Daniel Stokes - Conversations with Artists


What is the art of what you do?

Transforming a space that people see almost every day and turning it into something completely different, something they've never seen before - something that gives them a whole different feeling than the last time they were there.   We do everything internally so there are built-in limitations and we have to use the same spaces all the time which makes it the exciting and challenging part.  Transforming the space and giving people a completely different vibe and feeling every time they come into any of our events - that's the art.

So how do you do that?

Through lighting.  Decor.  Music.  Different types of food,  Creating a mood in their stomachs in their ears, in their eyes.  All those different elements.


When you're visualizing an event how do you approach it?

I always start with the decor,  the furniture.  It really can literally make such a difference.  If you have a boring couch in a space and replace it with something crisp and modern it changes the entire room.  I always go to decor first.  And then the lighting.  They say lighting is everything and it's so true.  Even though we don't have the best lighting system I try to do what I can in that regard.


What makes your approach unique?

I always put a lot of joy and excitement in everything that I do, whether it's at work or just hanging out with my friends.  It's always me enjoying me-time.  People say that I'm always 'on' and it's true -- I'm all in - 110 percent, bringing joy and happiness to everything I do.  Also,  I like to push the envelope and bring change.  Some people want to do the same old same old and I like to mix it up. I have crazy ideas and I never hold back. Some of them work, some of them don't.  I bring Daniel's bag to the picture and throw everything at it.   There's no hurt in trying.  

How deep is Daniel's bag?   

You think Mary Poppins' bag is deep?  Mine is endless.  I'm full of tricks!


What role does art play in your life?

Music is my go-to.  I'm always listening to music.  It can heighten my mood, it can make me sad if I'm in a low place.  It can make me happy if I need to come out of that sad mood.  I don't really listen to the lyrics -- I analyze the beats and the background vocals and riffs.  People ask me what words are to specific songs and I have no idea.  I just listen to the melody.  I like it loud.  The louder the better.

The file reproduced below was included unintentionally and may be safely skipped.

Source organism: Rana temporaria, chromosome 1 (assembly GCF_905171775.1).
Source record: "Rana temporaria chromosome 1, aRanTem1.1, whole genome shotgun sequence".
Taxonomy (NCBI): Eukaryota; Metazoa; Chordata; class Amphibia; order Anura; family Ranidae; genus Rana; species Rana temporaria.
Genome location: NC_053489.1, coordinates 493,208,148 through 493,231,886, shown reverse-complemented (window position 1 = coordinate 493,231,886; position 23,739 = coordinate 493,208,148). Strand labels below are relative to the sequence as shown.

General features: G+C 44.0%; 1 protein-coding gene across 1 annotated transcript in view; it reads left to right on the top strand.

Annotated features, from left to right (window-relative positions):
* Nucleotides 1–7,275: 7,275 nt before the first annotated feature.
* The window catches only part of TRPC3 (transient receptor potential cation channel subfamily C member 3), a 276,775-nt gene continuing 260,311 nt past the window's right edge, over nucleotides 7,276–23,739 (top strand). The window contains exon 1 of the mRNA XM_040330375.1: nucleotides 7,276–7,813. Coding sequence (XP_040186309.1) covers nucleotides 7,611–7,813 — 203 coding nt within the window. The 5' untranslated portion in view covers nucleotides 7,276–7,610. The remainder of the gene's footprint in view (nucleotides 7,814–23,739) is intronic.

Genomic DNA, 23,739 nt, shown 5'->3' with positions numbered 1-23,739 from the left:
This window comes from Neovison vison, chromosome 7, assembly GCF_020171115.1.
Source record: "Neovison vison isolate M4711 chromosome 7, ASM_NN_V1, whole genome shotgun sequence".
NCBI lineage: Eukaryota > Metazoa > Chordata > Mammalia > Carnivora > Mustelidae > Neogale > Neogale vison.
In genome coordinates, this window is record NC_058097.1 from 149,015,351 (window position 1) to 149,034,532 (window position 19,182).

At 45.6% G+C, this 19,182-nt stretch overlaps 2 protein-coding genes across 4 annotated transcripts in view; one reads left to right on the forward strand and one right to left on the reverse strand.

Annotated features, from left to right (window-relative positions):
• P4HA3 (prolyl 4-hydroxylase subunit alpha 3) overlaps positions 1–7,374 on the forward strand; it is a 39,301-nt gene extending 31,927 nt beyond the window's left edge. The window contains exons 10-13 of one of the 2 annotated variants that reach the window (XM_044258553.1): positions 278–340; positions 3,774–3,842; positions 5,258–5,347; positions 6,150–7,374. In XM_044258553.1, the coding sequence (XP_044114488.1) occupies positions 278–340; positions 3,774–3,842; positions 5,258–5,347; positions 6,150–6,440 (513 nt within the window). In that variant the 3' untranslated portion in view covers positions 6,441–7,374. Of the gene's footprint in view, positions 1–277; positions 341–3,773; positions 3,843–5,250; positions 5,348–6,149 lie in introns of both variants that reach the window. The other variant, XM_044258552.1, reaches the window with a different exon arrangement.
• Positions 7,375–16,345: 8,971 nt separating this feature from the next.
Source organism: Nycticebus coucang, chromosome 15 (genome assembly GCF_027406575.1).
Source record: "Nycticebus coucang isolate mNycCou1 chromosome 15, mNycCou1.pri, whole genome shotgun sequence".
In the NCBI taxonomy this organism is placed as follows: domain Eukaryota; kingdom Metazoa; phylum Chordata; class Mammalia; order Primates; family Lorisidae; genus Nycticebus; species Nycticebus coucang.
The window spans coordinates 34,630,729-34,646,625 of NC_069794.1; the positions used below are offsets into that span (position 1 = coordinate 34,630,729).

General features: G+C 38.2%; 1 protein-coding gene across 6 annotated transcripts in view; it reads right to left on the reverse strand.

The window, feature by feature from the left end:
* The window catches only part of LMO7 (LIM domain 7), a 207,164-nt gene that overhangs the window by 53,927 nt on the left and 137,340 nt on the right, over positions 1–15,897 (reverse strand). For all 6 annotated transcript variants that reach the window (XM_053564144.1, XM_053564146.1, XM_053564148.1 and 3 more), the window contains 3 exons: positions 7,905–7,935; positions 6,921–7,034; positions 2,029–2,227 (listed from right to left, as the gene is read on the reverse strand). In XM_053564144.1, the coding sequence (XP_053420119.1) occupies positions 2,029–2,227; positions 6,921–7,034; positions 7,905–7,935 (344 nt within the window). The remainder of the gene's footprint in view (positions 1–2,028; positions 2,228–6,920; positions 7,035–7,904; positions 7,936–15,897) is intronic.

What inspires you other than music?

It sounds cheesy, but life itself.  The first thing I say to myself every day is, "I woke up today.  Someone else didn't."   I woke up so I have to really take advantage of the next 24 hours because I don't know when I'm going to get another chance.  Yes, sometimes there's stress, but if you take a moment and look around you, everything is inspiring.  Whether it's a friend walking down the street, or a plant in a window.  Thre are so many different elements around you every day.   The first thought of your day should be "I'm thankful."


When you first came to NYC what was your goal?  What did you want?

My dream was to find an apartment.

The bigger dream.

To be able to say that I made it.  Growing up in a small town in Ohio, everyone had lofty goals "I'm going to get out, I'm going to do this and that."  I always said I was going to move to NY and be an actor.  But after I got here I realized I don't like acting.  I'd rather play myself which is more exciting than playing a character.  So "making it" was my dream.  I bought a one-way ticket three days after graduation and told my parents 'after graduation I'm not coming home.' They were shocked!  They said 'but you don't have a job, you don't have money!'  and I said 'I'm going to do it.'   I've been here 5 years now and I think I'm doing it.  I've made it.  I may not be a millionaire but the fact that I can walk the streets and push tourists out of the way -- I'm a New Yorker.  That's making it for me.